BACK HOME IN ENID, OKLA., 86 miles north of the site where the Alfred P. Murrah Federal Building once stood in Oklahoma City, Stephen Jones is very much a presence, and not just because he's one of the few lawyers in town who prefers tailored pinstriped suits to jeans and Stetsons. "He is the most dishonest person I've ever met, including all the criminals I've defended," says his onetime law partner Alec McNaughton, who nevertheless describes Jones as "brilliant."
Given that Jones now represents one of the most reviled defendants in U.S. history, Timothy McVeigh, the accused killer of 168 people in the 1995 Oklahoma City bombing, his brilliance will be put to the test. As the government-appointed lawyer for McVeigh, whose trial is scheduled to begin in Denver on March 31, Jones, 56, faces a mountain of evidence linking his client to the blast. And Jones hasn't helped the case with his shaky handling of a purported confession by McVeigh. Jones claimed the leaked document was a hoax, then said it was concocted to coax a witness into talking. "That's what a lawyer's for," he says over a lunch of chili in his office in Denver, "to throw himself on the grenade."
This is hardly the first controversial case that Jones has tackled in his 30 years as a litigator. In 1970 he went to court to defend the principle of free speech when Yippie leader Abbie Hoffman was denied an opportunity to talk at Oklahoma State University. Such is Jones's appetite for attention that some critics believe he lobbied to get appointed to the McVeigh case, a charge he denies. But Jones, who has unsuccessfully run four times for public office in Oklahoma, admits to having a large ego. "I'm not a shrinking violet," he says. "Sometimes I trip over my own lip."
In one celebrated incident a decade ago, McNaughton, then opposing Jones in a medical malpractice case, became so enraged at the verbal potshots his former partner had taken in a brief that he blackened both Jones's eyes in a confrontation outside of court. Last December, Jones caused a stir when, before leaving for Denver, he took out an eloquent, dramatically phrased half-page ad in The Daily Oklahoman, thanking Enid for its support. Soon afterward a reporter disclosed that Jones had lifted much of the text from Lincoln's 1861 farewell address to the people of Springfield, Ill.
Yet even some of Jones's critics concede that his arrogance and aggressiveness help make him a highly effective trial lawyer. "I don't think there is anybody who has any better ability as far as courtroom tactics," says Norman Grey, an attorney and former mayor of Enid. "He'll give the government a run for its money." If so, it will be a spectacular achievement, given the amount of money involved. The cost of prosecuting McVeigh will be in the millions, and the tab for McVeigh's defense, also to be picked up by the taxpayer, is expected to be roughly the same, despite the fact that Jones is being paid $125 an hour, below what he says is his usual rate of $175.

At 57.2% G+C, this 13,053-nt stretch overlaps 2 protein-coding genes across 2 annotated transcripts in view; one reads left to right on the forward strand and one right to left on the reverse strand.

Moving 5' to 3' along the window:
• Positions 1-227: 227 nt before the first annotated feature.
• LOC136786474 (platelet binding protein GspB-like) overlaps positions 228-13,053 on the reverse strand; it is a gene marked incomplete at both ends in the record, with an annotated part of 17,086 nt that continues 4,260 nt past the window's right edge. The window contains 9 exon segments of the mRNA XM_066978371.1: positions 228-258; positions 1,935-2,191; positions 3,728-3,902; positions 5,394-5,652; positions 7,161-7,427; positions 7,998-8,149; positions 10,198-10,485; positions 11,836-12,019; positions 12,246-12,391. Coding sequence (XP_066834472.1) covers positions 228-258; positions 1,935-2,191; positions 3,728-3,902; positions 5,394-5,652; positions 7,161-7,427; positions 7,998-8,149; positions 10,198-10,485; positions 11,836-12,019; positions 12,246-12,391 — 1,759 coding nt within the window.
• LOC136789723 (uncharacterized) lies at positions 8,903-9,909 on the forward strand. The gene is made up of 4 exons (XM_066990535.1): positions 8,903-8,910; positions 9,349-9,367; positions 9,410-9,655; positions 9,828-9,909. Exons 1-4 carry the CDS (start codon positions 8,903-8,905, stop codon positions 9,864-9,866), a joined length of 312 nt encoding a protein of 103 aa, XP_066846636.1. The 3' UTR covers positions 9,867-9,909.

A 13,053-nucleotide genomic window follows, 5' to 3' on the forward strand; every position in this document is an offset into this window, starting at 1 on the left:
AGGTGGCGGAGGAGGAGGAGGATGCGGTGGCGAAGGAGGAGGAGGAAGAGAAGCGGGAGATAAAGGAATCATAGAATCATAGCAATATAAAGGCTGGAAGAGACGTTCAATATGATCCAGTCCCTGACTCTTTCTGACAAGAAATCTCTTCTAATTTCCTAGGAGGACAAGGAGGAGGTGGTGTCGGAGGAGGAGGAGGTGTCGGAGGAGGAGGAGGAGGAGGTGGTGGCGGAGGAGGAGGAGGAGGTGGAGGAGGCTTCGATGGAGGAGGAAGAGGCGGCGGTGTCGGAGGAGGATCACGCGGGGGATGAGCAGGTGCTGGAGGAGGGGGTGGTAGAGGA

Defending someone like McVeigh is an exercise, at least in part, of the idealism he learned growing up. Born in Lafayette, La., Jones was raised in Houston, the only child of schoolteacher Gladys Jones and her husband, Leslie, an oil industry sales manager who was often away on business but still left a deep imprint on his son. "I don't think I ever heard my father be judgmental of anyone," says Jones.
While attending the University of Texas, where he majored in English, he married his first wife, Virginia, with whom he had a son, John, in 1963. Before graduating from law school at the University of Oklahoma, he worked as a research assistant in New York City for Richard Nixon after he lost his first presidential bid. "He was very good to me," says Jones.
Later divorced, he married his second wife, Sherrel, in 1973 and went on to establish a thriving practice in Enid. One of his few regrets in accepting the McVeigh case is that it has disrupted his family life, taking him away from his 10,000-square-foot home—with its 20,000-volume library—on the outskirts of Enid. Along with John, 34 and a biologist, who volunteered to help, Jones has been living in Denver, while Sherrel has remained at home until May, when younger son Edward, 18, will graduate from high school. (Daughter Rachael, 21, attends college in Missouri; Stephen, 31, Sherrel's son from her first marriage, is an editorial assistant.)
Sherrel, 49, would have been happier if her husband had decided not to defend McVeigh. "I just worry about the physical and mental strain of it all," she says. The family is also concerned for Jones's safety, given the high emotions surrounding the case. But Jones, ever the contrarian, relishes the challenge. "You have to operate within the rules," he says, "but anything within the rules is fair game."
VICKIE BANE in Denver
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